Leaders’ debate highlighted Canada’s challenges in addressing the climate crisis

In Thursday night’s debate, liberal leader Justin Trudeau was hit from all sides for setting ambitious climate targets and failing to meet, and it is an open question whether his defense will win over voters.

In April, Trudeau announced that Canada’s updated 2030 greenhouse gas emissions target would be 40 to 45 percent below 2005 levels, a sharp drop given that the country has only managed to reduce emissions. one percent from 2005 levels so far.

NDP leader Jagmeet Singh and conservative leader Erin O’Toole accused Trudeau of failing to comply with climate action, while Trudeau responded that he had inherited the leftovers of the government from Stephen Harper, who “did not believe in fighting change. climate”.

“We had a lot to catch up with, but what we were able to do in six years is put a national price on pollution … and right now, we are on track to exceed the 2030 targets that were set at the beginning. from Paris, ”Trudeau said.

O’Toole said Trudeau “has never set a goal”, adding that his “great ambition” does not match achievement. Singh agreed.

“You can’t say that Trudeau hasn’t met his goal, because it’s not 2030,” says Louise Comeau, director of climate and energy for the New Brunswick Conservation Council. “Evaluation is (how) the conditions are established to achieve the objective.”

All four parties from across the country in the debate have a climate goal in mind. The conservative promise is a 30 percent reduction by 2030. Liberals commit 40 to 45 percent. The NDP says it can hit 50 percent, while the Green Party has an ambitious 60 percent target.

The 30 percent target is what Canada first committed to under the Paris Agreement, but it falls far short of the country’s fair share, which is estimated to be around 60 percent. the IPCC 1.5 C Historical Report It is said that to keep global warming at 1.5 C, the world would have to cut emissions by 45 percent relative to 2010 levels.

“What Trudeau did was take what the IPCC said in terms of the required global average, and said that’s a science-based target, and we’re going to target that,” Comeau said.

“Let me tell you, for a country like Canada to get between 40 and 45 percent, given the fact that many governments (have) allowed the oil and gas sector to grow, it is a heavy task,” he added.

Comeau said the political reality in Canada, with Alberta desperate to get its oil to market, leaves Trudeau in a bind.

“We are talking about the long-term prosperity of a nation here, we are not talking about a party’s personal report card,” says @tur_isabelle of @Pembina. # Elxn44 #cdnpoli

“From a scientific point of view, we should shut down the oil sands. From the country’s point of view, we are going to control ourselves, ”he said. “I can be committed to getting where we need to be in terms of not using oil and gas in our economy, but at the same time, I would like the country to stick together while we do it.”

Isabelle Turcotte, director of federal policy at the Pembina Institute, said that with COP26 on the horizon, Canada “cannot come forward and say that we are going to do less.”

“It matters a lot that we have a party that is committed to reducing current targets, while we have other parties that maintain 40 to 45 percent, or go even higher,” he said.

O’Toole justified setting his goal below what Canada had already committed to with Paris as realistic and achievable.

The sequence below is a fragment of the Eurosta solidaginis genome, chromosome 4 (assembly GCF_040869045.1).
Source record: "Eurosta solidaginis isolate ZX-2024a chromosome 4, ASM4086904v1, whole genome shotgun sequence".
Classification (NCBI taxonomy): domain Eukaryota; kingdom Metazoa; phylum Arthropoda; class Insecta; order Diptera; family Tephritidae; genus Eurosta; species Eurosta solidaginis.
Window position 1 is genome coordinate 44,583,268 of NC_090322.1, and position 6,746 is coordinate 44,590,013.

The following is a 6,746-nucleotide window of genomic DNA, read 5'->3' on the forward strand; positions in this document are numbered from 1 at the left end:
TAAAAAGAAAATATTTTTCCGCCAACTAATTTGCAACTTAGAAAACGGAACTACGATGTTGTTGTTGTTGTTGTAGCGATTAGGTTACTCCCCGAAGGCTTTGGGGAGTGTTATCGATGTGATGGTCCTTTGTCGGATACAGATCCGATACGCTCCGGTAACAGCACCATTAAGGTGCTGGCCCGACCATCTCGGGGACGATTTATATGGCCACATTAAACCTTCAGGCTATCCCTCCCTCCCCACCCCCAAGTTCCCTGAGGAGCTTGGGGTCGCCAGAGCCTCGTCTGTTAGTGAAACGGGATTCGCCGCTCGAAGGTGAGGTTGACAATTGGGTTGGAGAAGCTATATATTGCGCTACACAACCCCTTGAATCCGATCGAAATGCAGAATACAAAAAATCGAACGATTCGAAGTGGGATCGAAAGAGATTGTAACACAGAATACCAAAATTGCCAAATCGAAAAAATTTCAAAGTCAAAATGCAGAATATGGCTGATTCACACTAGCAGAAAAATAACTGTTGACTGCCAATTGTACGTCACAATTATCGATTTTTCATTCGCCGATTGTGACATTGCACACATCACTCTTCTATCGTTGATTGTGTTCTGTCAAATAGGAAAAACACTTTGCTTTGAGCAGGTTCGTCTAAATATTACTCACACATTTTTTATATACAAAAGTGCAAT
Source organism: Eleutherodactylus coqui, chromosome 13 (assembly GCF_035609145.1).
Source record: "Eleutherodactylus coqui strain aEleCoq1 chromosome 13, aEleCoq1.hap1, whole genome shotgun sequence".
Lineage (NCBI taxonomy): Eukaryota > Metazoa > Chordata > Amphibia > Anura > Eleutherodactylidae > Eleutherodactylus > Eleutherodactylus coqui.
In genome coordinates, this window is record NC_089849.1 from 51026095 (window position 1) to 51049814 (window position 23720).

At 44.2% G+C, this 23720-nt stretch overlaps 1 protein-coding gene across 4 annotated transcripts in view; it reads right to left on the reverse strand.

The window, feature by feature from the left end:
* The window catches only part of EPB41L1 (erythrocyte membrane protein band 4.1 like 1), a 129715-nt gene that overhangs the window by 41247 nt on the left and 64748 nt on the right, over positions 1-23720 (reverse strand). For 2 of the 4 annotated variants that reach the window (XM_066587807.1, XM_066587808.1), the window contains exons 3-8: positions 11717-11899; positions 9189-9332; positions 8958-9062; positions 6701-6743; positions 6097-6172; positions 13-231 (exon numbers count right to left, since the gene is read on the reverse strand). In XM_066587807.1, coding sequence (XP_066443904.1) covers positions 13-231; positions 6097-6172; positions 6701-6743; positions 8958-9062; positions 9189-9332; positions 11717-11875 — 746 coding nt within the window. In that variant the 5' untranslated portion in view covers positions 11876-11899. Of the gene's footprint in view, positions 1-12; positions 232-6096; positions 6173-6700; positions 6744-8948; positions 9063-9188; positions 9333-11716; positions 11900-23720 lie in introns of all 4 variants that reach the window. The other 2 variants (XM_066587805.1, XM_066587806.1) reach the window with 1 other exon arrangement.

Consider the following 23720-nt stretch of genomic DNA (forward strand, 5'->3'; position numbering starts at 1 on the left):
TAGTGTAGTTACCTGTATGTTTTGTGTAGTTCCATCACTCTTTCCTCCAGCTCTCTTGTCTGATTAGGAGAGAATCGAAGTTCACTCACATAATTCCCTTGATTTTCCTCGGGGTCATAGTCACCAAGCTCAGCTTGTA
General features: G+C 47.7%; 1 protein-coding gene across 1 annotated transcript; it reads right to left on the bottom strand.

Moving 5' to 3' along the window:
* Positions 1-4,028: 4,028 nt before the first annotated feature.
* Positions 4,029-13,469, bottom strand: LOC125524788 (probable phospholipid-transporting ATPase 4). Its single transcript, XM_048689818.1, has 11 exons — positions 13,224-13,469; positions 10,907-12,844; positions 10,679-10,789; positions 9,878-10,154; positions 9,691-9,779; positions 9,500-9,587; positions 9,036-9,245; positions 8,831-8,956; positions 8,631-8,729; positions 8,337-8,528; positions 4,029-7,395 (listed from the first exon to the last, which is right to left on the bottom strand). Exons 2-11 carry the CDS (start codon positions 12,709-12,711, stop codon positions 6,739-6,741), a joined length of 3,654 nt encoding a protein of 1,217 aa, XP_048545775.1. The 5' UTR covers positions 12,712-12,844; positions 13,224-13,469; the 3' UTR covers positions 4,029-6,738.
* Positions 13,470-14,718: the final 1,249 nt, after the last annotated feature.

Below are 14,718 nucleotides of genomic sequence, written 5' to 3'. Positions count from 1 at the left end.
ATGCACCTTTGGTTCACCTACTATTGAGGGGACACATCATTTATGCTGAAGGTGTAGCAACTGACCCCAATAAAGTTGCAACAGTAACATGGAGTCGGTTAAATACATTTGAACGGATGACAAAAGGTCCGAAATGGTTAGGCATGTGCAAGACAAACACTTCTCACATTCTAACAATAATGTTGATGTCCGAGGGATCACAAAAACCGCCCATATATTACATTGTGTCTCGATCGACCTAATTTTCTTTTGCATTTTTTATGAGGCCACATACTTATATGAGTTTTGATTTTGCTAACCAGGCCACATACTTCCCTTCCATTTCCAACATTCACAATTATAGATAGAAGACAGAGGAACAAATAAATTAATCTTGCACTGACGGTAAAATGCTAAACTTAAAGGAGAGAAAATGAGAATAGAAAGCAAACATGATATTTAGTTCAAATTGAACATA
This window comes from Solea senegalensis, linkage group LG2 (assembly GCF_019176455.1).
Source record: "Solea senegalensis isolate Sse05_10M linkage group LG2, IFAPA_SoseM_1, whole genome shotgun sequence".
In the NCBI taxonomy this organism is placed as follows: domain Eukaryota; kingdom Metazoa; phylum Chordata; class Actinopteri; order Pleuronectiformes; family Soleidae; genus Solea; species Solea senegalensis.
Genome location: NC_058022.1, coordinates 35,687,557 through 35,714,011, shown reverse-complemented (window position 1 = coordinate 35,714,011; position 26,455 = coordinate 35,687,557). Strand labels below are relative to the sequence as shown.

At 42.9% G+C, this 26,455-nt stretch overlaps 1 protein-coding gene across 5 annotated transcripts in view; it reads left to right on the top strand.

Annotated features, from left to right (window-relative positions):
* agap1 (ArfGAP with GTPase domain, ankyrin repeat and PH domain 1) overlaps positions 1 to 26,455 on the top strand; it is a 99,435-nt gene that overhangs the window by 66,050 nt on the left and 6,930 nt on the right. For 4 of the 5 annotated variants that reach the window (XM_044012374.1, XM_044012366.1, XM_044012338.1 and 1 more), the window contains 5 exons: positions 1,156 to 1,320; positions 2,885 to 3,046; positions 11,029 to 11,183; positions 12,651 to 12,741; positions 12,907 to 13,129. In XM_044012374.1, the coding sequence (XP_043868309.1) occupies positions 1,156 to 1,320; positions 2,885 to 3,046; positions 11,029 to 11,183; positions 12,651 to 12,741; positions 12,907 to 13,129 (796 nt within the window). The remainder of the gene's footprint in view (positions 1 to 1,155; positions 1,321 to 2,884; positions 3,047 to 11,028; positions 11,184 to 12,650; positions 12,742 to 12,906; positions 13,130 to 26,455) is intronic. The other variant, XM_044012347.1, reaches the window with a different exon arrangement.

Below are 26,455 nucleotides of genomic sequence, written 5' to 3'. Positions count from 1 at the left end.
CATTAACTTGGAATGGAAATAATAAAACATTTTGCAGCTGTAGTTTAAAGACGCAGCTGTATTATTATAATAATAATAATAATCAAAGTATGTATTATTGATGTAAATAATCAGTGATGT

Turcotte asked what is the value of setting a low goal just so he can claim success.

“We are talking about the long-term prosperity of a nation here, we are not talking about a party’s personal report card,” he said.

Comeau echoed the concern, calling the conservative plan “ridiculous.”

“It’s ridiculous in the face of science, (and) it’s ridiculous in the face of the delay it will cause in terms of our transition,” he said.

However, none of the climate experts were about to let the Trudeau liberals get out of trouble.

Turcotte said the recent liberal promise to limit oil and gas emissions is an example of a critical step not taken in the past six years. Comeau said there are political challenges that somehow tie Trudeau’s hands, but if the government were aligned with science, it would act more aggressively to phase out the oil sands.

Amara Possian, Canada Campaign Manager with Climate Group 350, was more direct in her assessment.

“Justin Trudeau has had six years to address the climate emergency … and when we look at the promises he makes for the future, we also have to look at his track record. And their record on the weather is brutal, ”he said.

Possian said that as the country’s leader, Trudeau has had the opportunity to shape the debate and did not take the opportunity to put the kinds of measures that are needed on the agenda.

“From the beginning, I could have said that we need these big and bold solutions to face this moment, we must make sure we do not leave behind the workers, especially the rural and indigenous communities, and this is our plan,” he said. said. “But he put all his eggs in the carbon tax basket and he tied himself to this idea that we need pipes to make the transition to a green economy.

Comeau says there is an enormous amount of inertia to overcome and that six years is not as long to reduce emissions as some might think.

“We’ve had a big push towards increasing emissions because Harper decided that it would make us an energy superpower,” he said, adding that it takes years to develop legislation, establish regulations, set targets, negotiate with other parties, pass through of Parliament, and then make the people comply.

John Woodside / Local Journalism Initiative / Canada National Observer


Leave a Comment